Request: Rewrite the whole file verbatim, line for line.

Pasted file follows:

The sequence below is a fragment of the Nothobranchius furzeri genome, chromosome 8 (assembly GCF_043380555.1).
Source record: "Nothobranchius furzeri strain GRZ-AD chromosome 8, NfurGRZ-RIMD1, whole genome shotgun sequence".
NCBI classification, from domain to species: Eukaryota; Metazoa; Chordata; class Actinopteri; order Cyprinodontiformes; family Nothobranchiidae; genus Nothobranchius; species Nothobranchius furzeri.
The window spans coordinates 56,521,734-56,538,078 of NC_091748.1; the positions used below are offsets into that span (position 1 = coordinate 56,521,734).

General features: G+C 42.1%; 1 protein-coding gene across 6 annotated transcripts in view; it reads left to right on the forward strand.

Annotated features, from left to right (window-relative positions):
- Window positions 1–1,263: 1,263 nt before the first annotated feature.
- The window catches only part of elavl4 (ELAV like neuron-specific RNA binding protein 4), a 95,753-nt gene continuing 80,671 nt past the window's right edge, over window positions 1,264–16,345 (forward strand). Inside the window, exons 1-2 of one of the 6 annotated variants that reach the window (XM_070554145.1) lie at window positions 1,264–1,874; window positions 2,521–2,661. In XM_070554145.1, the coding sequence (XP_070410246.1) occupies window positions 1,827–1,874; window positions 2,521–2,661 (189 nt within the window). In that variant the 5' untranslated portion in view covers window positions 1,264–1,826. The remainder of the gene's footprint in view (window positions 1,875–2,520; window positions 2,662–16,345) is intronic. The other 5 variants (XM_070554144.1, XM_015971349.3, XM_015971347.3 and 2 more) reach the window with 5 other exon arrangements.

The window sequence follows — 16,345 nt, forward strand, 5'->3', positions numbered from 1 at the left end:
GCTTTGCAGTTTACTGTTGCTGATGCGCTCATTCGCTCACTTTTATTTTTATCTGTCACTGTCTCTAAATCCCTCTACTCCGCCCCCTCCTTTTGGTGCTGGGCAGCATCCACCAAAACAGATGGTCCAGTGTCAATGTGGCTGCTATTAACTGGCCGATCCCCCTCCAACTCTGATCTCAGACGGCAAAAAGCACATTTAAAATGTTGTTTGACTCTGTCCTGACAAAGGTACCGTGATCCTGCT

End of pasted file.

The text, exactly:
The sequence below is a fragment of the Nothobranchius furzeri genome, chromosome 8 (assembly GCF_043380555.1).
Source record: "Nothobranchius furzeri strain GRZ-AD chromosome 8, NfurGRZ-RIMD1, whole genome shotgun sequence".
NCBI classification, from domain to species: Eukaryota; Metazoa; Chordata; class Actinopteri; order Cyprinodontiformes; family Nothobranchiidae; genus Nothobranchius; species Nothobranchius furzeri.
The window spans coordinates 56,521,734-56,538,078 of NC_091748.1; the positions used below are offsets into that span (position 1 = coordinate 56,521,734).

General features: G+C 42.1%; 1 protein-coding gene across 6 annotated transcripts in view; it reads left to right on the forward strand.

Annotated features, from left to right (window-relative positions):
- Window positions 1–1,263: 1,263 nt before the first annotated feature.
- The window catches only part of elavl4 (ELAV like neuron-specific RNA binding protein 4), a 95,753-nt gene continuing 80,671 nt past the window's right edge, over window positions 1,264–16,345 (forward strand). Inside the window, exons 1-2 of one of the 6 annotated variants that reach the window (XM_070554145.1) lie at window positions 1,264–1,874; window positions 2,521–2,661. In XM_070554145.1, the coding sequence (XP_070410246.1) occupies window positions 1,827–1,874; window positions 2,521–2,661 (189 nt within the window). In that variant the 5' untranslated portion in view covers window positions 1,264–1,826. The remainder of the gene's footprint in view (window positions 1,875–2,520; window positions 2,662–16,345) is intronic. The other 5 variants (XM_070554144.1, XM_015971349.3, XM_015971347.3 and 2 more) reach the window with 5 other exon arrangements.

The window sequence follows — 16,345 nt, forward strand, 5'->3', positions numbered from 1 at the left end:
GCTTTGCAGTTTACTGTTGCTGATGCGCTCATTCGCTCACTTTTATTTTTATCTGTCACTGTCTCTAAATCCCTCTACTCCGCCCCCTCCTTTTGGTGCTGGGCAGCATCCACCAAAACAGATGGTCCAGTGTCAATGTGGCTGCTATTAACTGGCCGATCCCCCTCCAACTCTGATCTCAGACGGCAAAAAGCACATTTAAAATGTTGTTTGACTCTGTCCTGACAAAGGTACCGTGATCCTGCT